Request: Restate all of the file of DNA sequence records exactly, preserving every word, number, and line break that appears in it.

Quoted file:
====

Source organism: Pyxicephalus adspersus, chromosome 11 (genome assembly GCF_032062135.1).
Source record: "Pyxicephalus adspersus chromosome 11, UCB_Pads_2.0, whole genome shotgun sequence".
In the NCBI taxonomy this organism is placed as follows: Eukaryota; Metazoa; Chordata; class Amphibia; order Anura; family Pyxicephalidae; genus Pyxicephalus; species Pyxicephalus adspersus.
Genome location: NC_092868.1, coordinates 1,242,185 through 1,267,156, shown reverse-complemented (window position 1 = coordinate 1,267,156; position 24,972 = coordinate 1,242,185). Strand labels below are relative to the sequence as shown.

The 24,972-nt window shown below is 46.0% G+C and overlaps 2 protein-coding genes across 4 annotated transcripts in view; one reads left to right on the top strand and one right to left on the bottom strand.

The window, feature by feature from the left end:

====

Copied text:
Source organism: Pyxicephalus adspersus, chromosome 11 (genome assembly GCF_032062135.1).
Source record: "Pyxicephalus adspersus chromosome 11, UCB_Pads_2.0, whole genome shotgun sequence".
In the NCBI taxonomy this organism is placed as follows: Eukaryota; Metazoa; Chordata; class Amphibia; order Anura; family Pyxicephalidae; genus Pyxicephalus; species Pyxicephalus adspersus.
Genome location: NC_092868.1, coordinates 1,242,185 through 1,267,156, shown reverse-complemented (window position 1 = coordinate 1,267,156; position 24,972 = coordinate 1,242,185). Strand labels below are relative to the sequence as shown.

The 24,972-nt window shown below is 46.0% G+C and overlaps 2 protein-coding genes across 4 annotated transcripts in view; one reads left to right on the top strand and one right to left on the bottom strand.

The window, feature by feature from the left end: